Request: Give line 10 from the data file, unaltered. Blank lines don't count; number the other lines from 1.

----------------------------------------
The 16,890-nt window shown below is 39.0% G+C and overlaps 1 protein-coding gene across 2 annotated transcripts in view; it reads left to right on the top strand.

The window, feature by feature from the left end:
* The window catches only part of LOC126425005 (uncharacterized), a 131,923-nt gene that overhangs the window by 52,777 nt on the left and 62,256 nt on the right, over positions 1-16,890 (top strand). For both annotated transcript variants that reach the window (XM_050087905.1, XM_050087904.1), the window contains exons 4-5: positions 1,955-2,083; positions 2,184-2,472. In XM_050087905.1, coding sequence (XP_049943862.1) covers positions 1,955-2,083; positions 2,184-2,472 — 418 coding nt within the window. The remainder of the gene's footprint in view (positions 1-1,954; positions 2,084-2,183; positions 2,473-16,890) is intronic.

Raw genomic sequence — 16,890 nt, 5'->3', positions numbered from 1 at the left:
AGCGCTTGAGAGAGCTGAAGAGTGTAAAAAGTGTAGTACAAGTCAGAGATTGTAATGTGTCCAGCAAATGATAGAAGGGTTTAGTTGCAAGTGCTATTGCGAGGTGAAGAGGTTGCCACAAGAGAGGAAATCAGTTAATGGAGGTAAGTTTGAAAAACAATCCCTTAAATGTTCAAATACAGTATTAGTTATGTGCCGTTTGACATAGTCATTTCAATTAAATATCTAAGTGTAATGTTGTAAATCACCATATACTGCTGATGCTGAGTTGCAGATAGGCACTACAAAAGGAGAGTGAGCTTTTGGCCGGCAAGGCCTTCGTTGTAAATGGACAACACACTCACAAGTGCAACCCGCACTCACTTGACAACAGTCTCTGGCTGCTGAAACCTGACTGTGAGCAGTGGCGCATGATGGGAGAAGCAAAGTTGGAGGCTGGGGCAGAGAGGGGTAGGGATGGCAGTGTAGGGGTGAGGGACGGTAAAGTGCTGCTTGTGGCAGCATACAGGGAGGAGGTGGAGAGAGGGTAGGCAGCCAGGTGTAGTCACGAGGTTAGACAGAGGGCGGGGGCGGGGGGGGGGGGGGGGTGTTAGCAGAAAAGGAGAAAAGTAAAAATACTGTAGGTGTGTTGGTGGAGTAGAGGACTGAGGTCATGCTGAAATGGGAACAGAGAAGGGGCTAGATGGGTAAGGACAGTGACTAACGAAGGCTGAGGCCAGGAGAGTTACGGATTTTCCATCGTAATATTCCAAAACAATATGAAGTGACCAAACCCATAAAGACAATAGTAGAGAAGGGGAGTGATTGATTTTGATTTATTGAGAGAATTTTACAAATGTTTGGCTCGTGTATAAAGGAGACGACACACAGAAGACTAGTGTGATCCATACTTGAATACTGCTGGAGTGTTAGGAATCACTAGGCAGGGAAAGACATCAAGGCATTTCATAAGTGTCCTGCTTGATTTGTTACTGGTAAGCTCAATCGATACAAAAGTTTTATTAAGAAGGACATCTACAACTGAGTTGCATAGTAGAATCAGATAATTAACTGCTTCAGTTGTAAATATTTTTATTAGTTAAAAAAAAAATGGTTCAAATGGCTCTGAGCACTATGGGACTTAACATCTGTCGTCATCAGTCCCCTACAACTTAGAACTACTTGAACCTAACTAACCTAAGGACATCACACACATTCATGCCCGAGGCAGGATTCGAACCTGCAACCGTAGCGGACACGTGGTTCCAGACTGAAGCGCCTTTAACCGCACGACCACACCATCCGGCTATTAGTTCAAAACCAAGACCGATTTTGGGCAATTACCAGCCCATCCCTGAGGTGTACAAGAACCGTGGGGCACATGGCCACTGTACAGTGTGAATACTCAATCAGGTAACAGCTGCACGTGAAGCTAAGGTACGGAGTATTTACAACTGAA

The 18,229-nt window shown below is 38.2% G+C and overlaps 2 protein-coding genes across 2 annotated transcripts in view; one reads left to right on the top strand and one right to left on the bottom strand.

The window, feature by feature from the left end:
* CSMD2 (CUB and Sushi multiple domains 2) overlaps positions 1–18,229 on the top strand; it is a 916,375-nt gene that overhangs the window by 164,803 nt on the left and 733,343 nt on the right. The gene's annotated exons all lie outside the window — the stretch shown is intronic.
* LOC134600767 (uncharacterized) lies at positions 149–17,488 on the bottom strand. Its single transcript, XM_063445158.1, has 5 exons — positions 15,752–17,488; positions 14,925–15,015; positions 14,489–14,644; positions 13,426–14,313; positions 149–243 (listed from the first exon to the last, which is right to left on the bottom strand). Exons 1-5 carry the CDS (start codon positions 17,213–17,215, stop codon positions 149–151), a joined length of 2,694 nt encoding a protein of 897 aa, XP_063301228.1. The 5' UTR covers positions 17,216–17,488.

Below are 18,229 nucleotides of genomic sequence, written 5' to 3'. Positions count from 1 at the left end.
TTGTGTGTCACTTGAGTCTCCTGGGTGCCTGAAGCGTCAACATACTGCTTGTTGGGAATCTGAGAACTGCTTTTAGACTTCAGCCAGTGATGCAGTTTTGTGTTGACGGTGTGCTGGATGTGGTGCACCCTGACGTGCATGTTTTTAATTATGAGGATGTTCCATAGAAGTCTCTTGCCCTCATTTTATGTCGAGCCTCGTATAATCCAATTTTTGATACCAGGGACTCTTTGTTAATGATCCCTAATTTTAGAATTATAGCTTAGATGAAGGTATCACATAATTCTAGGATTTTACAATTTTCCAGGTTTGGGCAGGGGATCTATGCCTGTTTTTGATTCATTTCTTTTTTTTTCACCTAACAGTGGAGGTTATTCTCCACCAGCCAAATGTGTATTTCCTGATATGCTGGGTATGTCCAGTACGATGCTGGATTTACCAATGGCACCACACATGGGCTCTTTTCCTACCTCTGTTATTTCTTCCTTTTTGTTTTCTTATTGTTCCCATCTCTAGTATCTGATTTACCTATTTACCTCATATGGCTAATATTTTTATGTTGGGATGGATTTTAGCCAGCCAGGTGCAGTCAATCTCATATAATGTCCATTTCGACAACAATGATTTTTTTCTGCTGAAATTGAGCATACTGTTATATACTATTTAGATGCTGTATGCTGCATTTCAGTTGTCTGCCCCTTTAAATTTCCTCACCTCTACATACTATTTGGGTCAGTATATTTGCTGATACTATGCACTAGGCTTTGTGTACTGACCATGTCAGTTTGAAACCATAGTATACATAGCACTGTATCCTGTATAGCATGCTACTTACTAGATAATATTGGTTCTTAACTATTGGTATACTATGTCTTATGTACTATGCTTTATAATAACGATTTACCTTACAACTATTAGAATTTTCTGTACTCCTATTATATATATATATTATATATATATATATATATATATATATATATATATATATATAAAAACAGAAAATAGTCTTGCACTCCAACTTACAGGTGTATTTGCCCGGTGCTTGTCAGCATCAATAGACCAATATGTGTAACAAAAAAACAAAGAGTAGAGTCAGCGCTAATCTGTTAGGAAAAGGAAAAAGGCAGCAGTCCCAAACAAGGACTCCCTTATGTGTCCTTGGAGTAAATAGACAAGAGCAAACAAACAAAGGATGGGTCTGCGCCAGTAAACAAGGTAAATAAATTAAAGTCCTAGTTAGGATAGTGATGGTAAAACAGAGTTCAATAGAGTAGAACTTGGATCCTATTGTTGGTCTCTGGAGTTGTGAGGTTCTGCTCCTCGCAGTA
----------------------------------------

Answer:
Below are 18,229 nucleotides of genomic sequence, written 5' to 3'. Positions count from 1 at the left end.